Saturday, 28 June 2014

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Friday, 27 June 2014

Cross-dressing in Shakespeare's Plays

Cross-dressing in Shakespeare's plays is often inextricably linked with times of carnival. Although the rituals associated with modern-day carnivals developed from this concept it was obviously incredibly different during the early seventeenth century. Carnival was a period of license in authoritarian England which involved masquerade balls (which are themselves a form of cross-dressing), bouts of drinking, and a general inversion of social hierarchical order. Shrove Tuesday, the May Games and Misrule - the period extending from Christmas to Epiphany - are key dates associated with it. Carnival is followed by a period of lent or fasting.
Shakespeare highlights that Twelfth Night is going to be associated with carnivalesque themes through the very wording of this play's title. Twelfth Night is the last day of the period of Misrule, the most extravagant period of carnival in the year.the tension between carnival life and lent is evident throughout the play, and is potently explored through a multitude of characters' cross dress. the most obvious example of this is Viola who not only re-configures herself physically, but gives herself a man's name: Cesario. Viola subverts the natural hierarchical order of her position in society through this disguise. She recognises that in order to survive the shipwreck socially she must become a man; in this respect she saves her life to a greater extent than the Captain does. Here, to occupy the space of a woman onstage is to render oneself powerless. There is also a great deal of humour created through this disguise as the actor playing Viola in this play would have been a boy playing a woman playing a man. Humour and laughter are tropes of periods of carnival. Moreover, the layers of cross-dressing here hyperbolises the chaotic confusion of social hierarchies which carnival induces. 
It is interesting to see how cross-dressing creates an interplay with one's sexuality. Viola must engage in the language of courtship with Olivia on behalf of Orsino, which results in Olivia's acquisition of a homosexual attachment to Viola. This can evidently never be satisfied. Moreover, Viola's disguise renders the sexual boundaries of her and Orsino's relationship into a state of confusion. When he believes that Viola is a man he recognises the beauty of Viola/Cesario's red lips. Moreover, Orsino continues to call Viola Cesario even after she has revealed her female nature. Perhaps Shakespeare characterises these characters in such a way as to indicate that all genders and sexualities are performative. This allows Olivia's love for Cesario, as well as the homosexual relationship between Antonio and Sebastian, to evade negative connotations. There is a certain fluidity inherent to all gender relations in the play.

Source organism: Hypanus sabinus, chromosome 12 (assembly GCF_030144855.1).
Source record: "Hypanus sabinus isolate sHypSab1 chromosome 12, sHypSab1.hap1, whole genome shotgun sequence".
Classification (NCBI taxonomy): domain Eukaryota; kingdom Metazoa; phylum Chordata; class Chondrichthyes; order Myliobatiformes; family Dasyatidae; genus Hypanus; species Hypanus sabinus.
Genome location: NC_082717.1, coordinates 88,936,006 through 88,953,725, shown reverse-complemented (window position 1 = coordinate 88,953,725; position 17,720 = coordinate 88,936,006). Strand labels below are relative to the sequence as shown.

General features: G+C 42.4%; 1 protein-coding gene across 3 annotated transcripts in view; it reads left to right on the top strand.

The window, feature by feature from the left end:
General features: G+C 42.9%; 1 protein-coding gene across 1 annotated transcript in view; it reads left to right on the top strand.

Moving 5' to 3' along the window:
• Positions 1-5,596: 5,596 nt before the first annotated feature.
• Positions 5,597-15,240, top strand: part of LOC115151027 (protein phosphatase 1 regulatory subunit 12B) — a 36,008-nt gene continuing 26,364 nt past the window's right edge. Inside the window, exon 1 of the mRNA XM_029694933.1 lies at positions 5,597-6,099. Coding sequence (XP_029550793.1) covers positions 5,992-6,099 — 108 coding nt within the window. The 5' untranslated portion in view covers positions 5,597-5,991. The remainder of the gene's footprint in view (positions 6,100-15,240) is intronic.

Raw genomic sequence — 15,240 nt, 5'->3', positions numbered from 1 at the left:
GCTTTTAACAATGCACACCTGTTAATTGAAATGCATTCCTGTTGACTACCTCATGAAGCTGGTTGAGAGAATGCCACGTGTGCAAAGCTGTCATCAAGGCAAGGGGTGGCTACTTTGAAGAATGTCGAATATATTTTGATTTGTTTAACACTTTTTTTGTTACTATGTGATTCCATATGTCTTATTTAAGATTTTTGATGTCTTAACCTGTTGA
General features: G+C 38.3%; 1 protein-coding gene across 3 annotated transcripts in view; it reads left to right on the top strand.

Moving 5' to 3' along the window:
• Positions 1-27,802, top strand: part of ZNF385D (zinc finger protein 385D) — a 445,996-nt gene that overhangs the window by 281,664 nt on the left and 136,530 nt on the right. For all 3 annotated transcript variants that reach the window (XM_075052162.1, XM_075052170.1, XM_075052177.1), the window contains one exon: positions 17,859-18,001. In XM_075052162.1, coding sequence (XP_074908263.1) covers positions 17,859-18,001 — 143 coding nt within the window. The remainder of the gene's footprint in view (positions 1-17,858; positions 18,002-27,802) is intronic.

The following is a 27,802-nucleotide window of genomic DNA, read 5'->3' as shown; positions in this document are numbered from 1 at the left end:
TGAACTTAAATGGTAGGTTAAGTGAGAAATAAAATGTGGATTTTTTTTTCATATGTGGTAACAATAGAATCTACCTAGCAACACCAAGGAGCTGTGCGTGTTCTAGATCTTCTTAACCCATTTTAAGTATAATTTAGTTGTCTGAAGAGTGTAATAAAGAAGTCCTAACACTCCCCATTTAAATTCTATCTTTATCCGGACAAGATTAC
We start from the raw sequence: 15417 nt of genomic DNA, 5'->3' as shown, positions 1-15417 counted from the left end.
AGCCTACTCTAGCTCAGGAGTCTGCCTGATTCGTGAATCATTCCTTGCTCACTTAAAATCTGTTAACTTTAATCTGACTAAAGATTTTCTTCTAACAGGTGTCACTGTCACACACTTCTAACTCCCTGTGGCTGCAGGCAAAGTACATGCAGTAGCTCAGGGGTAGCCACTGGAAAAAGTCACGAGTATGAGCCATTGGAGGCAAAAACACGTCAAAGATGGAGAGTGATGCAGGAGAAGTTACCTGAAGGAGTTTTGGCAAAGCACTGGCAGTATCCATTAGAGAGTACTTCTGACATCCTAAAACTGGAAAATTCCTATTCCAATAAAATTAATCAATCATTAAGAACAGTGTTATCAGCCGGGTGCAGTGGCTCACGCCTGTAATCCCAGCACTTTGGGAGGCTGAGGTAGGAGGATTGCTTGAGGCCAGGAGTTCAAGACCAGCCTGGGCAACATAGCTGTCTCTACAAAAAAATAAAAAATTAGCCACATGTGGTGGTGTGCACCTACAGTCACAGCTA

Similarly, in As You Like It Rosalind alters her gender in a performative manner in order to evade social ruin. She escapes her town and secures the man she loves as a result of her cross-dressing, This indicates that perhaps socially it is safer to be a man in Elizabethan England rather than a woman. Men, according to psychological theories of this period, were more rational creatures than woman, which may be a reason for Rosalind's success at manipulating her situation and keeping calm whilst she performs as Ganymede. the inverse of this is explored in Titus Andronicus when Titus dresses up as a female cook to enact his bloodthirsty revenge upon Tamora and her sons. The frantic bloodbath which follows highlights the chaotic nature of a woman's hysterical passions. Conversely, In Macbeth Lady Macbeth masculinises herself in order to conduct cold, efficient revenge.
What are your thoughts?

Sunday, 22 June 2014

A Review of "Twenty Eight-and-a-Half Wishes" by Denise Grover Swank

After a hectic period of second year English Literature university finals and getting a new kindle for my birthday I really wanted to chill out with a simple chick-flick on holiday. As a student I obviously instantly started scrolling through the reams of (largely awful-looking) free books in this style on Amazon. Coming across "Twenty Eight-and-a-Half Wishes" I didn't expect much and the opening chapters held out to this expectation.
The book is set in a modern Southern style landscape. Its protagonist is a 24-year-old girl who lost her father at a young age and is controlled by a wicked mother. This Cinderella-esque storyline was waiting for a Prince Charming to arrive, but, akin to most other romantic novels of this era, Joe McAllister is a rugged, mysterious figure. This generic outset initially jars with the magic realism that Rose's visions imbibe the plot with. Her blunt reaction to (not giving any spoilers) certain tragic incidents in the novel heightens this; in my opinion making this protagonist and the book itself too unrealistic.
However, after the disappointment of these first few chapters the novel improves greatly. It develops into a mystery-romance novel rather than a mere romance one, which allows it to offer much more to the reader in terms of plot and interest. Moreover, Rose's visions no longer seem to jar with the main plot, but cohere with it and enhance it, allowing the reader as well as Rose to have a stronger grasp of the mystery at hand than most other characters in the text.
By the end of this book I realised it was just what I needed as a break from all the Dickens and Shakespeare-esque texts I had studied throughout this year. I'm even contemplating branching out to buy the sequel ...

If you've read this book or have any questions please comment.